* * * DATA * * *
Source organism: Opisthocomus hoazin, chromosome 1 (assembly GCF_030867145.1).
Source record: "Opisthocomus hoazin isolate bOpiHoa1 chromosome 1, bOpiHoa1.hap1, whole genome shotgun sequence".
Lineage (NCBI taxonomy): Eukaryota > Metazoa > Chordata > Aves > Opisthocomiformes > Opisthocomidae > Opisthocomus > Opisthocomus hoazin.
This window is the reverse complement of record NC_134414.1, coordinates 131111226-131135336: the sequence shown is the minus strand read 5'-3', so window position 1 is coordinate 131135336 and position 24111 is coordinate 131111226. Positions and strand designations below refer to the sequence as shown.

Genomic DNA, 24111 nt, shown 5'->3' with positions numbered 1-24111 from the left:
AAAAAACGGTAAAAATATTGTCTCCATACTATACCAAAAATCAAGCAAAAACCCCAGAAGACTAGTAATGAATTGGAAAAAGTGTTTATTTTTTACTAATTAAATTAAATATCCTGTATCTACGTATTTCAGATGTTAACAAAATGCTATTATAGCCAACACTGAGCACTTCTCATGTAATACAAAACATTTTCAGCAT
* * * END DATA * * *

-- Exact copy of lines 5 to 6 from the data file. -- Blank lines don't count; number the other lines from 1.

Genomic DNA, 24111 nt, shown 5'->3' with positions numbered 1-24111 from the left:
AAAAAACGGTAAAAATATTGTCTCCATACTATACCAAAAATCAAGCAAAAACCCCAGAAGACTAGTAATGAATTGGAAAAAGTGTTTATTTTTTACTAATTAAATTAAATATCCTGTATCTACGTATTTCAGATGTTAACAAAATGCTATTATAGCCAACACTGAGCACTTCTCATGTAATACAAAACATTTTCAGCAT